Student ID Number:
Name of Course: Operations Management
Lecturer for this Coursework: Jane Davis
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Lotus car manufacturing facility is located at Hethel, Norfolk UK. The plant was established in 1960 and is the sole car manufacturing plant for Lotus. Recently, there has been a shift in ownership as Lotus was sold to a group of private investors and Proton Holdings Berhad, a Malaysian automobile manufacturer.
Up until now, the plant has produced over 100,000 cars and currently does not manufacture more than 5,000 cars per year. This translates to an average daily production of 9 to 10 cars.
Cars are only manufactured when orders are received. The plant employs a “no fault forward” policy where issues are resolved immediately at the point of identification. The same production line is used for all types of cars, ranging from leisure to racing. In addition, the same team of people works on all cars as they are trained in all jobs, not just one particular niche job like other factories. There are 3 x 8 hours shift and no work on Friday’s.
The Company builds all cars by hand and there is no presence of robotic equipment in the factory. The Company sources its materials primary from France and Ireland due to cost and technical specification demands.
Analysis of key competitive priorities and operational processes
The manufacturing process begins with the car frame which was manufactured and delivered to the factory from France. Frames are then polished and colored through a white lighted room. It is then sent to the next station for coloring with other parts of the vehicle. Once the coloring has been finished, the parts are moved by a forklift to the production line for assembly. Upon completion of the build, the car is then put through a variety of performance and specification tests including water resistance and on-road performance. If no errors were found, the car is then deemed good for sale and the title officially transfer from the production department to the sales department. Improvement areas and recommendations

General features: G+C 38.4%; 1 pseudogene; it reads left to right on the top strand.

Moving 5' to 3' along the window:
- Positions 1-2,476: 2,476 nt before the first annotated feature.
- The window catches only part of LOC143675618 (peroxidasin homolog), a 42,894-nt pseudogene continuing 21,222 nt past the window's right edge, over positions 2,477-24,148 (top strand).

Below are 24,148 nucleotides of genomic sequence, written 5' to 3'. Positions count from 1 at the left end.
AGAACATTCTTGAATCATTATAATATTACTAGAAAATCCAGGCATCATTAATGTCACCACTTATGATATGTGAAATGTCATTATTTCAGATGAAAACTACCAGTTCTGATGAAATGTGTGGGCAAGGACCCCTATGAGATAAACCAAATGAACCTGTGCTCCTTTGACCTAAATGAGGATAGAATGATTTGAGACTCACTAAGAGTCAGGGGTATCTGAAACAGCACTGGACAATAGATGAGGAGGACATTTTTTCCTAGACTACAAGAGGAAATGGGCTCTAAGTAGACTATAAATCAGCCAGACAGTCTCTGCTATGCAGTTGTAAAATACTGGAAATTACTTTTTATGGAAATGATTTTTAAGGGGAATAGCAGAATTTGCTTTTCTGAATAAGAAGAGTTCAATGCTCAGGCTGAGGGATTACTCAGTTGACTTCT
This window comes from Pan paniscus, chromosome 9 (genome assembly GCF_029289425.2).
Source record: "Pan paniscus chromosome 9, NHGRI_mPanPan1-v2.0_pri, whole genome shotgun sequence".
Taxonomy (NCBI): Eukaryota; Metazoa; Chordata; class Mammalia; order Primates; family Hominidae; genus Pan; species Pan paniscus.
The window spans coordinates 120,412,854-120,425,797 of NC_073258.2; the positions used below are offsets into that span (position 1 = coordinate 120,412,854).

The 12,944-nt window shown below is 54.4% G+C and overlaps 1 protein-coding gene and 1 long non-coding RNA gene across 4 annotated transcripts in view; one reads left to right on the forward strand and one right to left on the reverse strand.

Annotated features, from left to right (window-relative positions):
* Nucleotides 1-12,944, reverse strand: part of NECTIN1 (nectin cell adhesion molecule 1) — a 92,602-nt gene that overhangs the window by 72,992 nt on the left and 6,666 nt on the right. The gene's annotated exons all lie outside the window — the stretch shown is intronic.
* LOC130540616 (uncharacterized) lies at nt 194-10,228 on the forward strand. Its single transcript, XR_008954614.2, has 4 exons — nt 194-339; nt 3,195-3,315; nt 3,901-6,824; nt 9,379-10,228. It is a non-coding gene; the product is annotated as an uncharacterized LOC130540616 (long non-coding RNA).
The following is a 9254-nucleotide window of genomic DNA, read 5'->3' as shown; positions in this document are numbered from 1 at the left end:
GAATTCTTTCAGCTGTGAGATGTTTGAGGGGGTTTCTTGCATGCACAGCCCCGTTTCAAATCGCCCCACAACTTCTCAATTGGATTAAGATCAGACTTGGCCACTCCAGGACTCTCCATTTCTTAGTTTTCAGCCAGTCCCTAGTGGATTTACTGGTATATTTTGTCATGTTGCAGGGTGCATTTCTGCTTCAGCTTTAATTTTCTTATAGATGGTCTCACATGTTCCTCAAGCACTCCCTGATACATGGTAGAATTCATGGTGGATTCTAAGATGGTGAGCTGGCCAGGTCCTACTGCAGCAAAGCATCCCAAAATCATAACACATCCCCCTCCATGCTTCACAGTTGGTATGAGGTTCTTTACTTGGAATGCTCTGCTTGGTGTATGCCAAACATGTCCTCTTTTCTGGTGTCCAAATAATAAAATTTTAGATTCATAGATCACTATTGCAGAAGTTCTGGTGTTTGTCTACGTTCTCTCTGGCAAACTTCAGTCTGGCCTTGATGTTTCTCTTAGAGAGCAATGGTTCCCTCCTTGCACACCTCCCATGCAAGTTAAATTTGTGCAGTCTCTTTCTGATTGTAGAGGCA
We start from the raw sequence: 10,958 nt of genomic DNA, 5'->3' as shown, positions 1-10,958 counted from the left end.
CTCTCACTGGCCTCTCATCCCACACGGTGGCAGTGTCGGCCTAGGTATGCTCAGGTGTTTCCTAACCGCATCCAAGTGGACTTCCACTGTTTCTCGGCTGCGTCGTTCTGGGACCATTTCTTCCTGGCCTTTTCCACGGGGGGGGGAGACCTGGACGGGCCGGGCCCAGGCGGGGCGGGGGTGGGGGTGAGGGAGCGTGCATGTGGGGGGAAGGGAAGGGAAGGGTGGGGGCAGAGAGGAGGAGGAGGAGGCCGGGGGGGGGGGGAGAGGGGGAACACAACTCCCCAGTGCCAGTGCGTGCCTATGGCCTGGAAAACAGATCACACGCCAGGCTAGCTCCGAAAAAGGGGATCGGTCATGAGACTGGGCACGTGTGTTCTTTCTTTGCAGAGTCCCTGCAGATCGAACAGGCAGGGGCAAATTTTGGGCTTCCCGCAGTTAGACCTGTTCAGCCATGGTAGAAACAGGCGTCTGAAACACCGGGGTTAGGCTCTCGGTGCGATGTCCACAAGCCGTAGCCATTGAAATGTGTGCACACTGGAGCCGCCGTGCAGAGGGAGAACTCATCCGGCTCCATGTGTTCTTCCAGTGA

Flow of production
Based on our observations, there wasn’t an apparent flow to the production. Manufacturing pieces are often transferred from one spot to another through the use of forklift and trolley. This created undesired interruption to the production flow and also made rooms for potential accidents and damages to occur on finished pieces (e.g. pieces that had been worked on may be damaged during transportation from one place to another)
In addition, capacity is often consumed by changeover whenever a process is required to perform work on a different part or product model than the preceding one. Time consumed in changeover is considered waste and it reduces the amount of resource capacity that is available to perform value-adding work.
Given the small production volume that Lotus is experiencing, it is not necessary at this point in time to create additional assembly line to handle different models. Nevertheless, the operation flow could be better optimized by reducing the gaps between one work stations to another to form better transitions in production. Inventory management
It is important that Lotus exercises more control over its inventory management to reduce waste and to track spending.
Currently, employees have full access to all inventory parts (e.g. knots and bolts etc.) and no formal sign-out process of inventory is required. The issue with this approach is that there is no formal tracking on the usage of inventory and the purpose of what they are being...
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